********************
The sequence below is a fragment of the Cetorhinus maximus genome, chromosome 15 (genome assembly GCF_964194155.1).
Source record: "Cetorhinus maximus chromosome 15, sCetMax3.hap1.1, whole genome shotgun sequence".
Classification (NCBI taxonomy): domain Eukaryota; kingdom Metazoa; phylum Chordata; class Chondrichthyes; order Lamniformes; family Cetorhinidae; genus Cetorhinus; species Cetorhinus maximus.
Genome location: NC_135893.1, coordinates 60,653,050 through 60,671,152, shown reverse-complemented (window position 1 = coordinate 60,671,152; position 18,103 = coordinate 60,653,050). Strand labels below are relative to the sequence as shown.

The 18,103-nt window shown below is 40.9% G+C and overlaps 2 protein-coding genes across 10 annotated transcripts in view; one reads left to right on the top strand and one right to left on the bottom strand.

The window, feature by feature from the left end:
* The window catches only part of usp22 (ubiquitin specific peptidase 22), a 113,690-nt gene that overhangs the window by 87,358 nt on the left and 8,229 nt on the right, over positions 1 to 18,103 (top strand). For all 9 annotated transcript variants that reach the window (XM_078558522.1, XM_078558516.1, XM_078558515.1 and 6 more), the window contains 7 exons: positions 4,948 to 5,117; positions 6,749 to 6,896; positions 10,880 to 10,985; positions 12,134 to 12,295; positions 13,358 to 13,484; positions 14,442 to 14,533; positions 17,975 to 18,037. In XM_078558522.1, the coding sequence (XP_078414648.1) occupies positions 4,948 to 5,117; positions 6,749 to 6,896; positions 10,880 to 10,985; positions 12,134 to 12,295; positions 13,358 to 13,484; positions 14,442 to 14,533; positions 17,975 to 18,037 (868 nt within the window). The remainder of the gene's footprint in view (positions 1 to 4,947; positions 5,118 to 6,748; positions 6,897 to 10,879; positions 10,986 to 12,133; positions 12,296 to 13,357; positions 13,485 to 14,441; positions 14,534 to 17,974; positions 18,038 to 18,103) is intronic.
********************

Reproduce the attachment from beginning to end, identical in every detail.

The sequence below is a fragment of the Cetorhinus maximus genome, chromosome 15 (genome assembly GCF_964194155.1).
Source record: "Cetorhinus maximus chromosome 15, sCetMax3.hap1.1, whole genome shotgun sequence".
Classification (NCBI taxonomy): domain Eukaryota; kingdom Metazoa; phylum Chordata; class Chondrichthyes; order Lamniformes; family Cetorhinidae; genus Cetorhinus; species Cetorhinus maximus.
Genome location: NC_135893.1, coordinates 60,653,050 through 60,671,152, shown reverse-complemented (window position 1 = coordinate 60,671,152; position 18,103 = coordinate 60,653,050). Strand labels below are relative to the sequence as shown.

The 18,103-nt window shown below is 40.9% G+C and overlaps 2 protein-coding genes across 10 annotated transcripts in view; one reads left to right on the top strand and one right to left on the bottom strand.

The window, feature by feature from the left end:
* The window catches only part of usp22 (ubiquitin specific peptidase 22), a 113,690-nt gene that overhangs the window by 87,358 nt on the left and 8,229 nt on the right, over positions 1 to 18,103 (top strand). For all 9 annotated transcript variants that reach the window (XM_078558522.1, XM_078558516.1, XM_078558515.1 and 6 more), the window contains 7 exons: positions 4,948 to 5,117; positions 6,749 to 6,896; positions 10,880 to 10,985; positions 12,134 to 12,295; positions 13,358 to 13,484; positions 14,442 to 14,533; positions 17,975 to 18,037. In XM_078558522.1, the coding sequence (XP_078414648.1) occupies positions 4,948 to 5,117; positions 6,749 to 6,896; positions 10,880 to 10,985; positions 12,134 to 12,295; positions 13,358 to 13,484; positions 14,442 to 14,533; positions 17,975 to 18,037 (868 nt within the window). The remainder of the gene's footprint in view (positions 1 to 4,947; positions 5,118 to 6,748; positions 6,897 to 10,879; positions 10,986 to 12,133; positions 12,296 to 13,357; positions 13,485 to 14,441; positions 14,534 to 17,974; positions 18,038 to 18,103) is intronic.